The Pakistan government, led, as you will not have failed to notice, by perhaps Pakistan's greatest cricketer, has used a catch-all phrase to describe the sea change he purports to bring: "Naya Pakistan" (New Pakistan).
The PCB has not been immune to this tide. Days after Imran Khan assumed office, Najam Sethi had been replaced at the helm of the PCB by Ehsan Mani, with Wasim Khan brought in as managing director. The domestic structure, despite vociferous opposition and resistance, was completely overhauled, with the departments swept aside and the number of teams trimmed to six.
In one aspect, however, the changes made don't so much reflect a Naya Pakistan as one that's been tried several times. It came in the appointment of Misbah-ul-Haq as head coach of the national team. A man who was captain just two years ago is now the coach. From Intikhab Alam and Mushtaq Mohammad to Waqar Younis, this is not a new thing in Pakistan cricket.
And it happens elsewhere too. Bob Simpson, perhaps the first full-time coach in international cricket, came from this very tradition. Here's a look at some other prominent captain-turned-coaches from around the world.
Perhaps the model to follow for former captains everywhere. After two stints as Zimbabwe captain, in a career that saw him become perhaps the best wicketkeeper-batsman of his generation, Andy Flower was appointed assistant coach of the England team in 2007, taking over the top job less than two years later after Peter Moores was sacked in chaotic circumstances.
In his first two years, England won the Ashes home and away and lifted their first-ever ICC trophy with a World T20 triumph in the Caribbean. A 4-0 pummelling of India at home, in 2011, took them to the top of the Test rankings, and in the return tour 18 months later, England clinched a famous 2-1 win.
Australia would be defeated in a third consecutive Ashes series in 2013, but Flower's reign would be over less than six months later, with a 5-0 reverse Down Under laying bare the scars and infighting within the England squad.
Captain of New Zealand through much of the 1980s, John Wright has been credited with playing a major role in turning India from an underperforming, sleeping giant to the roaring dragon we now know it to be. Forming a fearsome partnership with an equally influential captain in Sourav Ganguly, the first signs of something special brewing came with a historic 2-1 series win against Australia, defined by the Kolkata Test that India won after following on. Consistent results in ODI cricket would follow, the high point being a famous win in the NatWest trophy final in 2002, followed by a run to the World Cup final a year later.
Test and ODI series wins on the historic tour of Pakistan in 2004 kept that momentum going, though results slipped shortly after that. Pakistan drew the return Test series a year later, and Wright stepped away soon after, deciding not to renew his contract. He later spent two years as New Zealand's coach without quite being able to replicate the same level of success, the brightest point a semi-final run at the 2011 World Cup.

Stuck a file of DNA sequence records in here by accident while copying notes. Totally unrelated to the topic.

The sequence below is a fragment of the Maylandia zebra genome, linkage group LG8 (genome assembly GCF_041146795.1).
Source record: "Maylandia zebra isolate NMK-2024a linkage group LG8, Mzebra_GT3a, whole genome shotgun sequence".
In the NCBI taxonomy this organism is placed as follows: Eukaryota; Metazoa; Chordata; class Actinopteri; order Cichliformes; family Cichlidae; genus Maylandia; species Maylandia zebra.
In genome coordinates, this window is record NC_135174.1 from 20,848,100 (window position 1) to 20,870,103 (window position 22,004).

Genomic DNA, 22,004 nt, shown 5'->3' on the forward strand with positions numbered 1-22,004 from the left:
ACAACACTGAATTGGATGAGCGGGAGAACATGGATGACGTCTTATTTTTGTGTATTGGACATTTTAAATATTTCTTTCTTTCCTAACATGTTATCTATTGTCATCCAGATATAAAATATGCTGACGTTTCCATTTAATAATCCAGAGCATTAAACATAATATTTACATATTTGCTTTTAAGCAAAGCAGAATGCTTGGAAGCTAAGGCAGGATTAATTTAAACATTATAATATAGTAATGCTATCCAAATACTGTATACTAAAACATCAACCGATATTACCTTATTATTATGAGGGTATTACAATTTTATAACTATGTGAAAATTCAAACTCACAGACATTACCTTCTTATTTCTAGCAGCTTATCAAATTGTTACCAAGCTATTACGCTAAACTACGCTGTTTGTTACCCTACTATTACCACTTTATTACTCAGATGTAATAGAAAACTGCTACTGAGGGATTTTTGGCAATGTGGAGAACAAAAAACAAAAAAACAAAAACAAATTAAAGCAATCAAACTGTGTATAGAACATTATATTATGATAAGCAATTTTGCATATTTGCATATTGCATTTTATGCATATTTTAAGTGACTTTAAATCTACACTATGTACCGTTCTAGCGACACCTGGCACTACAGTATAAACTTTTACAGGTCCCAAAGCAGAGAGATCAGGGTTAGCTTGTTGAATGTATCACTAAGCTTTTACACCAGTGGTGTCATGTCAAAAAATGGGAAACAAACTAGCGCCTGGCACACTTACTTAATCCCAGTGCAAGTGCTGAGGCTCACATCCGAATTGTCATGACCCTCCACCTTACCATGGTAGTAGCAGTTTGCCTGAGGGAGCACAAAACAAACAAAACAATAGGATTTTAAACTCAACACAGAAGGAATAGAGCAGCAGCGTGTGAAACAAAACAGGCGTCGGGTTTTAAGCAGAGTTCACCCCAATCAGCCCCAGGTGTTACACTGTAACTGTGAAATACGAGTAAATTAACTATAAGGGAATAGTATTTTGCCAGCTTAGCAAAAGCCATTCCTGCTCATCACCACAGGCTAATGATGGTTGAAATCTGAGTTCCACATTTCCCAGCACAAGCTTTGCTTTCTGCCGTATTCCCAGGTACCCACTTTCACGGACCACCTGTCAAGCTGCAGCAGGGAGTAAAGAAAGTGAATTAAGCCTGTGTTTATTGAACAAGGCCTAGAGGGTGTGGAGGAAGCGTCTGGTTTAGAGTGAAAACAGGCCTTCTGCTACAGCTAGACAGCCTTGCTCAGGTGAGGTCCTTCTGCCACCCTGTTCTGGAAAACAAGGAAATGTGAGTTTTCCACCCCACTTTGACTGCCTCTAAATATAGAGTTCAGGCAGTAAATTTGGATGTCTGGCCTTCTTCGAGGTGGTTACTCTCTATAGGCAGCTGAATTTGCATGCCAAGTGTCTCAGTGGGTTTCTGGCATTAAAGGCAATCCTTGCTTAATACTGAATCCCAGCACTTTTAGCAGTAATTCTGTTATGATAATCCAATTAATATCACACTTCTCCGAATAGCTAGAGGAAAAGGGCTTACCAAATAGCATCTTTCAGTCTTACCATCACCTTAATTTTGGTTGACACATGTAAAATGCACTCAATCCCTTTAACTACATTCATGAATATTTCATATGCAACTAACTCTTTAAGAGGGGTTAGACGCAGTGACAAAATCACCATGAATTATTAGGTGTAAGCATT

By the time Greg Chappell replaced Wright, Ganguly's form had dipped alarmingly, and Chappell's desire to get him off the team was crystal clear. Rahul Dravid was appointed as captain but the feud between Ganguly and Chappell raged on, clouding effectively Chappell's entire time as coach. The dispute took on ab astonishing severity, from street protests in Kolkata and parliamentary speeches to leaks of internal emails. On-field results were mixed, with a Test win in Johannesburg and a run of 17 successive ODI wins while chasing on one hand, and a group-stage exit from the 2007 World Cup on the other. That World Cup would spell the end of Chappell's tenure.
Another captain-coach rift, but one this time that split India down the middle, bringing player power into sharp, uncomfortable focus. Kumble captained India for 14 Tests at the tail-end of his career, and commanded unquestioning respect within and outside the country. From the time he was appointed coach in June 2016, India won every Test series under him, including away wins against West Indies and home drubbings of New Zealand, England and Australia. However, a rift with the captain Virat Kohli emerged, and, after a heavy defeat to Pakistan in the final of the 2017 Champions Trophy, Kumble resigned, having lasted less than a year in his role, citing Kohli's "reservations with my style".
One of myriad former-captains-turned-coaches for Pakistan, and one that, to come full circle, will now serve as bowling coach under Misbah. The former Pakistan fast bowler led the team at the 2003 World Cup, in the last of several stints as captain, and would go on to have two spells as head coach. First appointed in 2010 following a disastrous tour of Australia, he immediately found his side embroiled in the spot-fixing scandal that engulfed the tour of England. Pakistan would go on to reach the World Cup semi-finals in 2011, only to be beaten by India. Months later, Waqar resigned citing health concerns.
He would return for a second spell in 2014, beginning with an away-series loss to Sri Lanka. Home series wins against Australia and England were the high points during his tenure, but a disappointing 2015 World Cup, followed by a humiliating limited-overs clean sweep by Bangladesh, set Pakistan back once again. After a group-stage elimination at the 2016 World T20, Waqar would walk away from the job, issuing an excoriating critique of Shahid Afridi's captaincy as he left.